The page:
What do colleges look for? Good grades


Tuesday, March 11

A new admissions officer at an elite college was exhausted from reading dozens of repetitive applications.

The newcomer quietly asked an experienced colleague how the latter stay focused while reading endless applications.

The old timer replied, "Who reads 'em?"

In reality, college admissions departments carefully review applications, but this story points out that it's important for an application to be interesting and able to convey a student's uniqueness.

It's worth restating that the single most important factor in college admission is the rigor of the student's high school curriculum and the grades earned. A student should challenge him or herself and demonstrate diligence, intellectual curiosity and a passion for learning.

Each college has a unique formula for evaluating its applicants. The wise candidate will carefully read the admissions website of each college being considered. Most colleges are frank in listing and prioritizing the elements they consider during the admissions process.

Aside from curriculum and grades, most schools require standardized testing such SAT, SAT Subject Tests, ACT and AP. Eastern colleges generally accept the SAT while ACT is more popular in the west. When researching colleges be sure to determine which standardized tests are required for each school.

Colleges promulgate the average standardized test scores of matriculated students from previous years.

It's possible to be accepted to a particular college with significantly lower than average test scores for that college, but such exceptions most often involve students who have other special qualities such as exceptional academic records or significant athletic or musical talent. It's fine to overreach a little by applying to schools whose average entrance requirements are greater than your credentials, but do be aware of the length of your arm.

Students should take the Preliminary Standard Aptitude Test (PSAT) in 10th grade once and the SAT in 11th grade twice. Most students should also take the SAT in the fall of senior year and if necessary one final time in early winter.

It's also wise to study for standardized tests. Familiarity with the tests and knowledge of basic strategies for taking them helps, often significantly.

The SAT purports to be an aptitude test, but it's really a knowledge test as much as anything else. Therefore a review of high school math concepts, English vocabulary, writing and grammar skills is highly useful.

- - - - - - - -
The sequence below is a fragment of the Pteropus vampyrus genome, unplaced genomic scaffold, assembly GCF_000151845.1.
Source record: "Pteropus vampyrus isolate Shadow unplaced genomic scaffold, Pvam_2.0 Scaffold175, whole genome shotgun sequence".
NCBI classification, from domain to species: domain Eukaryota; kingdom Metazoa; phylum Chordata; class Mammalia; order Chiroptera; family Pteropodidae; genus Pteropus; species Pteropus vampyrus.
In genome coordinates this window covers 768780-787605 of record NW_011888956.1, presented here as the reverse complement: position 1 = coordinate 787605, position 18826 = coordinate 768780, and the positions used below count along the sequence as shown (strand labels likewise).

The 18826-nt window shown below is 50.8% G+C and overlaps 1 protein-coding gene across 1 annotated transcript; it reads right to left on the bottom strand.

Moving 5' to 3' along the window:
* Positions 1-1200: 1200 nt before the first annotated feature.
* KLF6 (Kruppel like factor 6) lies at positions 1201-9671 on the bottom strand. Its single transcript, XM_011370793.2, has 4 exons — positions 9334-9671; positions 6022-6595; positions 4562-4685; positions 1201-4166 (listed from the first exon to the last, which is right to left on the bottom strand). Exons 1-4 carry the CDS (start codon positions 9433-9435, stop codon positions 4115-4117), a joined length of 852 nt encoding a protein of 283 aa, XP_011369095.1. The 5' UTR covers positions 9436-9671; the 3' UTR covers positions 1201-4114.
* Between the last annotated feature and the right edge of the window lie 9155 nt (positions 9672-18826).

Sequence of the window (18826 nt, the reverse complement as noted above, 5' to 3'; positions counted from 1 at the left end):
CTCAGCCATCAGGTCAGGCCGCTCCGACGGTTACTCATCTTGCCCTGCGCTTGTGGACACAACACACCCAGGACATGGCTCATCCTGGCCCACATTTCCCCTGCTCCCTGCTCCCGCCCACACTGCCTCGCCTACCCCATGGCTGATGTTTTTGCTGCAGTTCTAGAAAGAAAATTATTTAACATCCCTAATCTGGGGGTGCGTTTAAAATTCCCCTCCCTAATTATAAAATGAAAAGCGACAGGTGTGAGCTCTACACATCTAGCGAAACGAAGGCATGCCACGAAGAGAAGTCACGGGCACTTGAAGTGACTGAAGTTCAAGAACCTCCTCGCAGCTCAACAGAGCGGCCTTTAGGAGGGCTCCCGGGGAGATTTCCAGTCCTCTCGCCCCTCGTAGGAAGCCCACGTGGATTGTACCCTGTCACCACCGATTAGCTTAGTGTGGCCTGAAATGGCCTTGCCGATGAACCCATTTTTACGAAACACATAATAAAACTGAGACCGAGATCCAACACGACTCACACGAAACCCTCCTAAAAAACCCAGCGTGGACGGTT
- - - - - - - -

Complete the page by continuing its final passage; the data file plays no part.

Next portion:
There are online prep courses, as well as help books. Princeton Review and Stanley Kaplan both offer online and book versions of their prep programs. There are also seminars and private tutors available. A good place to start for an overview and free help is www.collegeboard.com.

Even after practice and repeat testing, some students find that their standardized test scores don't accurately reflect their high school grade record and abilities. Happily, there are a growing number of excellent schools that don't require standardized testing, or make submission optional for admission.

The bottom line on SAT and similar tests is that a student should begin preparing for these tests early in their high school career. By garnering solid math skills, reading widely in a variety of subjects and preparing for such tests, most students will earn commendable scores by senior year.

College admission also involves important subjective factors. In fact the path to college rejection hell is paved with the carcasses of students who had good GPA's and SAT's, but failed to adequately convey a total picture of who they are during the application process.

Competitive colleges see thousands of bright applicants each year and consider them for admission on the basis of many factors including: character/personal qualities, class rank, extracurricular activities, interview, racial/ethnic status, recommendations, talent/ability, alumni relations, geographical residence, volunteer work and work experience.

Colleges use these factors to distinguish one applicant from another and to determine how good a fit each applicant might be for their college.

Colleges try to build an incoming class with smart, diverse, interesting, talented, kind and dedicated students. To this end, a student with clearly demonstrated strong personal qualities or talents might gain admission over a student with a slightly stronger academic record but no such special qualities.

Therefore, it is important to make sure the college knows what's special about the applicant. This must be clearly presented in the interview, college application, recommendations and other contact with the college.

Next month I will discuss the details of several more important admissions factors and how to best communicate with admissions departments.

Michael Wilner is the founder and principal of Wilner Education, an international educational planning practice, based in Putney, specializing in secondary school and college placement. Contact him at www.wilnereducation.com.


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